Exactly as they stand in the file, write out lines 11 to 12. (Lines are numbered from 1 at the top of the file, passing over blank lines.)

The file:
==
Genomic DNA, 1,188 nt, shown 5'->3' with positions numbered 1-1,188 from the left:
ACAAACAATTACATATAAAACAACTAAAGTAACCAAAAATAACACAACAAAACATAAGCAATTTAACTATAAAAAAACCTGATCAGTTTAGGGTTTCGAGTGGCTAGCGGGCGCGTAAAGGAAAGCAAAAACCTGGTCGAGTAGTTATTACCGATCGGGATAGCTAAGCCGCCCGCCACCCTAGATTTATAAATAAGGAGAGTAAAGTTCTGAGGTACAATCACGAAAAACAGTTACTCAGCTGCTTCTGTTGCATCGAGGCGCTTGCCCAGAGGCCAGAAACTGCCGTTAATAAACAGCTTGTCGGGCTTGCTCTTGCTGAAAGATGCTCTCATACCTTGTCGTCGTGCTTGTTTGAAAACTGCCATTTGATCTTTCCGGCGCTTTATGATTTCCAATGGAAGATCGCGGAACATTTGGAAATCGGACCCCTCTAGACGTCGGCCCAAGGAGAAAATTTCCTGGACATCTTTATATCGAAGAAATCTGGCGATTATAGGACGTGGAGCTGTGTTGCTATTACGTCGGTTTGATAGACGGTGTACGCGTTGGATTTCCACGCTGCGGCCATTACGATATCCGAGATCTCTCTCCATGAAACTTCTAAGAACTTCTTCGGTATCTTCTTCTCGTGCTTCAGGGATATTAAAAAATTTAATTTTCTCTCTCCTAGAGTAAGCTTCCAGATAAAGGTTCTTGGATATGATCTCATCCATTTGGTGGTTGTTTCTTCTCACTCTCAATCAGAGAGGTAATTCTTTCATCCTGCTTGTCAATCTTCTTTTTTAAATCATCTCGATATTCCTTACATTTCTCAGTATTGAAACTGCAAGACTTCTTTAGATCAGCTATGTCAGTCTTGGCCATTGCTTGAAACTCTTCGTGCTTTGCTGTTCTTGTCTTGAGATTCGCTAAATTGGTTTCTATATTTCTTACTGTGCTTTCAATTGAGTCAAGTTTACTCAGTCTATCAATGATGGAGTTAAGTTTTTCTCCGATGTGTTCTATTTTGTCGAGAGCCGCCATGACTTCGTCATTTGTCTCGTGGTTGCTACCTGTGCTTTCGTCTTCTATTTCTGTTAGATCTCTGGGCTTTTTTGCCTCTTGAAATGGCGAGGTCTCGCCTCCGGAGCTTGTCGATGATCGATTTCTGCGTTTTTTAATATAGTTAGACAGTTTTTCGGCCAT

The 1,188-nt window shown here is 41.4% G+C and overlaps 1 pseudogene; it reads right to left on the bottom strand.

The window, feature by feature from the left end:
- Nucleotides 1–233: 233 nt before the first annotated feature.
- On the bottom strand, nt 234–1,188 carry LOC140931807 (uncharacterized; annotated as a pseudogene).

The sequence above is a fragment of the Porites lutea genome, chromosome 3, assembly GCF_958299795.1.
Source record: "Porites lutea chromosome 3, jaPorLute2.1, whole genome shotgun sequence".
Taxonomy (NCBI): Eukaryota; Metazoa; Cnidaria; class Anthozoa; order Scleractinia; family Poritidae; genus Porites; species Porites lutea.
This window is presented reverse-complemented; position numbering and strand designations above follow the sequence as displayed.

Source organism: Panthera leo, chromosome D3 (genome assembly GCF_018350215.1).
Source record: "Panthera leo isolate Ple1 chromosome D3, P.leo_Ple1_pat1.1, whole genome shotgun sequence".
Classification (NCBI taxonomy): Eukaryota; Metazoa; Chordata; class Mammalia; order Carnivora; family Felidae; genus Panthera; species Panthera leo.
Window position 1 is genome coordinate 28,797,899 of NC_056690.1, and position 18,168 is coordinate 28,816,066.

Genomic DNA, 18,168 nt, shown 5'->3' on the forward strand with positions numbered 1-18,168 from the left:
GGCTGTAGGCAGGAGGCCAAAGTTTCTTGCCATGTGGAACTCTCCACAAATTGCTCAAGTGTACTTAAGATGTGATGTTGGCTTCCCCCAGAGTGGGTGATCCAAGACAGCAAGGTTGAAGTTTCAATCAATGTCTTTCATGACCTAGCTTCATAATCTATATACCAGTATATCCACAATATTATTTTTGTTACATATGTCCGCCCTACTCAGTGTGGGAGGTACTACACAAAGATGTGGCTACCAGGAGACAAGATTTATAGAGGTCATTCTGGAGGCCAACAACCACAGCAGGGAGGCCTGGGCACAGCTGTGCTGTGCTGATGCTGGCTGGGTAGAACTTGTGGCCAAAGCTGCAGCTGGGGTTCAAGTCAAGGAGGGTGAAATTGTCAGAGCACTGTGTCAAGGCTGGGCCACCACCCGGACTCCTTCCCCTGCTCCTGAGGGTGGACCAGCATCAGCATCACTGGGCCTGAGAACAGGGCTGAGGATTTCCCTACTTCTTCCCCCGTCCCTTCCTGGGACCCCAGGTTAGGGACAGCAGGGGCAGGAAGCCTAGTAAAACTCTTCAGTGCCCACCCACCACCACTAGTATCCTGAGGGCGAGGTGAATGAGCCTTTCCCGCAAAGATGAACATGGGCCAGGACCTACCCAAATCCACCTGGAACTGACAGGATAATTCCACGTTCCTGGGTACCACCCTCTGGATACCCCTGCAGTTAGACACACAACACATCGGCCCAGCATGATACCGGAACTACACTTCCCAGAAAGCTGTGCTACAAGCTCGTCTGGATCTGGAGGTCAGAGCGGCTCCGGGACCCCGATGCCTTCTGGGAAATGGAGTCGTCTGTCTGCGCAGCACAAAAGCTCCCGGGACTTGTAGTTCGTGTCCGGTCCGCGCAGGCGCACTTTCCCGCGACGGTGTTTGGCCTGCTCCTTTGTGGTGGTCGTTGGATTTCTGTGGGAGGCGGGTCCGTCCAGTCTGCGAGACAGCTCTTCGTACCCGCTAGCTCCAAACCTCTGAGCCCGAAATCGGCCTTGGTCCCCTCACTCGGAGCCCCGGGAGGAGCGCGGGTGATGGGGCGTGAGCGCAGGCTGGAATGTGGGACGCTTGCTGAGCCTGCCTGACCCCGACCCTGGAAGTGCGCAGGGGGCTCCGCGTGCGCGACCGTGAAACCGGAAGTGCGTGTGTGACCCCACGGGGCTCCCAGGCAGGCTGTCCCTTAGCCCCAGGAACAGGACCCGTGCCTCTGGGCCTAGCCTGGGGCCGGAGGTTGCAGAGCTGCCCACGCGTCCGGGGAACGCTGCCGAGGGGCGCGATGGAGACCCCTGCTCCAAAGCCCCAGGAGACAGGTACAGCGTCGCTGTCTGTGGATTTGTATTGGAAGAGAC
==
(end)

Source organism: Panthera leo, chromosome D3 (genome assembly GCF_018350215.1).
Source record: "Panthera leo isolate Ple1 chromosome D3, P.leo_Ple1_pat1.1, whole genome shotgun sequence".